On a Monday morning, Rene Diaz is standing outside the corner office reserved for the superintendent in the Phoenix Union district headquarters, conferring with Shirley, his secretary. She relentlessly directs and polices his schedule, which inevitably includes more than there is time for. He's a busy man. He's got a school district to run.
Diaz is 51 years old, though most people wouldn't put him past his 40s, and has spent 25 years--virtually his entire career--in the Phoenix Union High School District.
He could have retired. A lot of people would have taken that option in a New York minute. But who knew that three months into the superintendent's job he'd inherit the biggest crisis in recent Phoenix Union history?
Still, Diaz seems to believe he can turn this school district around, and he's a stubborn man. People like him. Even picketing teachers will tell you they like him, which is probably attributable to his years in personnel, his big smile and that he used to be a counselor and a coach. That's important here, because he needs to rally the troops.
Phoenix Union is not the same school district it was when Diaz came to work. Today, it's mainly Hispanic, integrated by statistical count, governed by a school board that's mostly minorities. Diaz, who was named to the job in May, is the first Hispanic superintendent in district history.
That kind of ethnic equity was once the dream of a lot of people. But there are more important things on the table now. While Phoenix Union has passing grades in integration, it is failing education.
In 1983, the district was 56 percent Anglo, 12 percent African American and 27 percent Hispanic. While the African-American population has remained virtually the same, the Hispanic population is now a majority, with nearly 52 percent. Anglo students are about 30 percent.
The change is the result not only of an influx of Hispanics into Phoenix, but also "white flight" and, statistics indicate, "bright flight" from the district. While the number of students on a federal free-lunch program--the official poverty count for schools--is about 38 percent, numbers from surrounding elementary schools indicate that poverty is actually more likely to be 50 percent. High school students are more reluctant to participate in the program than younger kids, from fear of social embarrassment.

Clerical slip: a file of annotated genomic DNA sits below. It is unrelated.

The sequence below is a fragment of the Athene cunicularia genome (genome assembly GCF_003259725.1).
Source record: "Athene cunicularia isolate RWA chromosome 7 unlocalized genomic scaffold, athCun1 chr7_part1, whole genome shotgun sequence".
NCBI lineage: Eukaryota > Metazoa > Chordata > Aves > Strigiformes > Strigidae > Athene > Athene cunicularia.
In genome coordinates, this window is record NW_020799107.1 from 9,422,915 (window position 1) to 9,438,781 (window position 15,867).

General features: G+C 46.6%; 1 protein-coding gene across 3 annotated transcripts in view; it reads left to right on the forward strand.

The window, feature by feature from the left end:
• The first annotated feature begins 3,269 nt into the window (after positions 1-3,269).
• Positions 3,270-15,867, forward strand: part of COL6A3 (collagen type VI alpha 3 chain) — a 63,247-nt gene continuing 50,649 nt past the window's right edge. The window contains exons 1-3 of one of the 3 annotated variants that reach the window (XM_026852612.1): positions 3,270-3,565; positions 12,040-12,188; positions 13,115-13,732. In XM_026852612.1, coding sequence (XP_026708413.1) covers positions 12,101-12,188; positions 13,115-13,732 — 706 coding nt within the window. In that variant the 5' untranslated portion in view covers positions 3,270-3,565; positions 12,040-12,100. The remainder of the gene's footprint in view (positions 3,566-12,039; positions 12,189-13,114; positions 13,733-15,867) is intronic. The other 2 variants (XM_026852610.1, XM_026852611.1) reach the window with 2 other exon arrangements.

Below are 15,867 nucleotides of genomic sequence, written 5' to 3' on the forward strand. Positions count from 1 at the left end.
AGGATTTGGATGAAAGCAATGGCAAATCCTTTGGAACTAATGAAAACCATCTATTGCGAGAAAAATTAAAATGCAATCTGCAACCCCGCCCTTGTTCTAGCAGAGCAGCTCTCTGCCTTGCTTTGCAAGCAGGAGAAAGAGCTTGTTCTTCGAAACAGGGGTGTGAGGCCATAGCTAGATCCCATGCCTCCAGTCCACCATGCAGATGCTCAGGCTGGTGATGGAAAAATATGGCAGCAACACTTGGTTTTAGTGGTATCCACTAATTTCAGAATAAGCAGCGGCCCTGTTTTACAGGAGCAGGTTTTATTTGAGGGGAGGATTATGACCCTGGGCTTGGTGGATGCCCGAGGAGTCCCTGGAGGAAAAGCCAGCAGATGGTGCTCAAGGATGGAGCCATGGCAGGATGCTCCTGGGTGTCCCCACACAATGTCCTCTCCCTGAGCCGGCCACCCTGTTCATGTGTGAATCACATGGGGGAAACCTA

Phoenix has always had a hard time accepting that Phoenix Union is an urban, inner-city high school district with all the demographics and social ills that come with it. The school district has gangs and drugs and weapons and pregnant teenage girls and students who have to work to support their families because Phoenix, despite the palm trees and sunshine and strip malls, has those things.
Almost half the students--49 percent--who step onto one of the eight campuses in the Phoenix Union High School District do not graduate. That means the district is losing about 17 students a day. Most of them are minorities.
The district is under fire from every direction. Nearly every recent discussion of school reform, especially those including charter schools, has taken a slap at Phoenix Union. It's been held up as all things evil by legislators, the governor, the superintendent of public instruction, would-be school reformers and everyone else with half an idea about teaching kids.
And Phoenix Union has played right into the hands of its critics. It's a big bureaucracy with a big pile of money (by public school standards) and little to show by way of tangible results.
There are students who excel, who get scholarships to college and who perform at college level while they're in high school. But, overall, Phoenix Union students score below the 36th percentile on national norm reference tests--they perform better than only 36 percent of all students tested nationally.
And now, the school district's successful integration, accomplished under federal mandate, is coming under fire, too.
Phoenix Union High School District has long been both a battleground for civil rights and a victim of its remedies. And now the district, the community it serves and the government once again face the conundrum that's haunted public schools in this century: how to master both equity and achievement.
After four decades of thinking that integration was the secret to educating minority students, the public and governmental tide is beginning to turn back.
The U.S. Supreme Court earlier this year reversed a desegregation order in Kansas City. The court found that if schools had achieved integration, regardless of poor minority-student performance, the court orders that forced desegregation in the first place may be lifted.